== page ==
The St Andrew's Senior A Basketball team has a proud history, with such future NBL players attending the college such as Logan van Beek, Rusty Thompson and Hitesh Pratap. Pratap is currently the Canterbury Basketball Association's MVP for both the U23 and Premier competition. Rusty Thompson was named to the All-Star 5 for Canterbury Basketball in 2015, and enjoyed a short but successful stint with the famed PriceWaterhouseHoopers from 2013-16.
The College has a strong rowing programme and a full-time director of rowing. Senior women's and men's teams have won silver and gold medals in the National Secondary School Championships in 2006, 2007 and 2008.
St Andrews also has facilities outside Christchurch, such the Alisatir Sidey mountain lodge, located at Castle Hill in the Canterbury high country, allowing students to enjoy a wide range of outdoor activities including abseiling, river trekking, tramping, hunting, fishing, skiing and snowcaving. The college also leases the St Andrews College farm, located near Cave in South Canterbury, which is used to provide students studying agriculture with hands-on experience in farming.
One of the college's sporting highlights of the last few years was the winning of the Rankin Cup in 2001 and 2002. Since then the College has seen its boys' hockey 1st XI remain in the Rankin Cup and in 2006 the team won the local competition. The Rankin Cup victories of 2001/02 are considered as the College's greatest ever sporting achievements.
On 31 October 2008, the students and teachers of St Andrew's College set a world record for the largest school mass dance with a recital of the YMCA.
In the 2013 NZQA Scholarship examinations, St Andrew's College produced three top scholars - in agriculture, music, and drama, the most in the country for this particular year.
The 22 February 2011 Christchurch earthquake severely damaged the school chapel and forced the closure of the school arts block and Strowan house, which both sustained some structural damage, however most of the schools buildings were relatively undamaged, and the arts block has since been repaired and strengthened. Strowan house has now re-opened, and the chapel is being demolished at some stage in the future with new plans already in place and Architectural designs confirmed. In late 2014 Erwin house was demolished to make room for a second gymnasium.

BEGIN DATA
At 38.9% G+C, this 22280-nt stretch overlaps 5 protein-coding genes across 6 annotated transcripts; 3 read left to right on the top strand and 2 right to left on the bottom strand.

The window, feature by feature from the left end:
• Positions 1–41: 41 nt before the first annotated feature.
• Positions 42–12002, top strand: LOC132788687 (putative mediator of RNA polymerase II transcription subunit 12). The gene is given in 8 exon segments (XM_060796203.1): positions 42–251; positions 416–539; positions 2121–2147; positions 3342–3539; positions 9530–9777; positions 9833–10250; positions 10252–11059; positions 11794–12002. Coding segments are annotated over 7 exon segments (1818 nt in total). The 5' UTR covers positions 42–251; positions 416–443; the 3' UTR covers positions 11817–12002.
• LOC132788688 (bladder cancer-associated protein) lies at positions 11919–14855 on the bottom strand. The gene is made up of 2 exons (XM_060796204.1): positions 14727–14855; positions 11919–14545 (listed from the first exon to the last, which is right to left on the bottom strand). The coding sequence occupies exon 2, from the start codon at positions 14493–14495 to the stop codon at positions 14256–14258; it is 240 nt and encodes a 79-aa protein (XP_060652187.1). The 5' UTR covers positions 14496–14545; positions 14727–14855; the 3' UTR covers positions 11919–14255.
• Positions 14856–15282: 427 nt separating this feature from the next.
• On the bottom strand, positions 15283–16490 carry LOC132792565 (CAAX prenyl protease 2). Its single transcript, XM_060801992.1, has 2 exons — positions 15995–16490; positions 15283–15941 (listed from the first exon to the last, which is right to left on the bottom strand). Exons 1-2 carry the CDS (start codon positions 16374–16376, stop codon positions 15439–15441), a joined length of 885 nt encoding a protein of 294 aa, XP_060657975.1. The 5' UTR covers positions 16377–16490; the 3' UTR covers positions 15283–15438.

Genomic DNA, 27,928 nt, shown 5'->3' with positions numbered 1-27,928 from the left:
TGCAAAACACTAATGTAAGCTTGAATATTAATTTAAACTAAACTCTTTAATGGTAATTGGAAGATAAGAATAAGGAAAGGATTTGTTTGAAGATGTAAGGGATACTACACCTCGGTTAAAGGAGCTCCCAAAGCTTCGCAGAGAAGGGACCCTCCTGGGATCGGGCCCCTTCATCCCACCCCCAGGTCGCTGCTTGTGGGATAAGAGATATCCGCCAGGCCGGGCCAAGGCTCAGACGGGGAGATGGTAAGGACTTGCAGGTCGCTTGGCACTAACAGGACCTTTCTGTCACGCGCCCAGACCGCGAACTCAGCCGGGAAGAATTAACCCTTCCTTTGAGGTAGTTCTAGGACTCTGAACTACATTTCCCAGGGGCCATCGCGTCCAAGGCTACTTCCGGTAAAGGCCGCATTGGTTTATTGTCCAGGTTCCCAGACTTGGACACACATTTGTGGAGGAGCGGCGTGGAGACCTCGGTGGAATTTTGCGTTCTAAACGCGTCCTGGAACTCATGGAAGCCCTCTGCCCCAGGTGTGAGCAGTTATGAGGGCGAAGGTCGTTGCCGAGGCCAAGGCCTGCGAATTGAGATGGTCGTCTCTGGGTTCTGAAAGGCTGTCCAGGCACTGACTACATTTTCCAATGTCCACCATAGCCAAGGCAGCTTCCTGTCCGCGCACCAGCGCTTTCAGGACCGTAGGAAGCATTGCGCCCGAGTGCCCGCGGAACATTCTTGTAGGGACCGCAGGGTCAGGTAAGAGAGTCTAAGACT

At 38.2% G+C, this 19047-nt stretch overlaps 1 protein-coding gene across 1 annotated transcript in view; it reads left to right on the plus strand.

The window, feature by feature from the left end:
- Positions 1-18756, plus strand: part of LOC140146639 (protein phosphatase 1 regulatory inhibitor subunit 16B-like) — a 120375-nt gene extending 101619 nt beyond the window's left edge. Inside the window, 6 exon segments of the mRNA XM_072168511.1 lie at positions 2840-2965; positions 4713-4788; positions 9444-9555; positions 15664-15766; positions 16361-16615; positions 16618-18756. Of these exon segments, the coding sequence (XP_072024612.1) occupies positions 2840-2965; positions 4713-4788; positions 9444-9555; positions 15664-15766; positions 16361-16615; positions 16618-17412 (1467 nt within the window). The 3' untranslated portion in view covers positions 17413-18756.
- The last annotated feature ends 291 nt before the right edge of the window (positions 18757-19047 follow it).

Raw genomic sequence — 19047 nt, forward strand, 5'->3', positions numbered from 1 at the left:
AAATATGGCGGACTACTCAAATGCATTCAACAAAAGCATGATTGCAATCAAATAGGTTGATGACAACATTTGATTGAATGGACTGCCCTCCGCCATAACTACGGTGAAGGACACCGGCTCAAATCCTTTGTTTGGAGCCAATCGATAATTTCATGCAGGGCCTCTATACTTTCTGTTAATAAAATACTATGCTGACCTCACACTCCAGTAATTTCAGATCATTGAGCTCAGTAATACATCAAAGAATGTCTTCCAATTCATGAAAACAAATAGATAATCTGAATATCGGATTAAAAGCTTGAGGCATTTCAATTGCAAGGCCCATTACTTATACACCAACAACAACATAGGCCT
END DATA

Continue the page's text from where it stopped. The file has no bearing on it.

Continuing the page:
- Mark Abbott (born 1991), rugby union player
- Andrew Bird (born 1967), Olympic rowing medalist
- Ben Blair (born 1979), rugby union player
- John Britten (1950–1995), inventor
- Mark Chignell (born 1956), human factors researcher
- Rod Donald (1957–2005), Member of Parliament
- Peter Gordon (1921–1991), Member of Parliament and cabinet minister
- Chris Harris (born 1969), cricketer
- Hamish Hay (1927–2008), Mayor of Christchurch
- Phil Keoghan (born 1967), television presenter and host
- Roy Kerr (born 1934), mathematician
- Chris King (born 1981), rugby union player
- Richie Mo'unga (born 1994), rugby union player
- Gordon Ogilvie (born 1934), historian
- Tim Perry (rugby union) (born 1988), rugby union player
- Sir Ieremia Tabai (born 1950), First President of Kiribati (1979-1991), Politician
- Philip Woollaston (born 1944), politician; vintner
- Hugh Wilson (born 1945), botanist
- Rodney Wilson (1945 - 2013), art historian and museum director
- Alex Wyllie (born 1944), rugby union player
- Telusa Veainu (born 1990), rugby union player
|Wikimedia Commons has media related to St. Andrew's College, Christchurch.|
- "Board of Governors". Retrieved 2007-11-03.
- "Directory of Schools - as at 2 August 2016". New Zealand Ministry of Education. Retrieved 2016-08-16.
- "St Andrew's to go fully co-ed". The Press. 2 November 1996. Retrieved 23 December 2010.
- "St. Andrew's College Pipe Band". Retrieved 2007-10-13.
- Gadd, David (27 February 2011). "Spirits 'will not be crushed'". Fairfax New Zealand. Retrieved 5 March 2012.
- Wilson, Hugh D. (2002). Hinewai : the journal of a New Zealand naturalist. Christchurch: Shoal Bay Press Ltd. p. 1. ISBN 1-877251-20-8.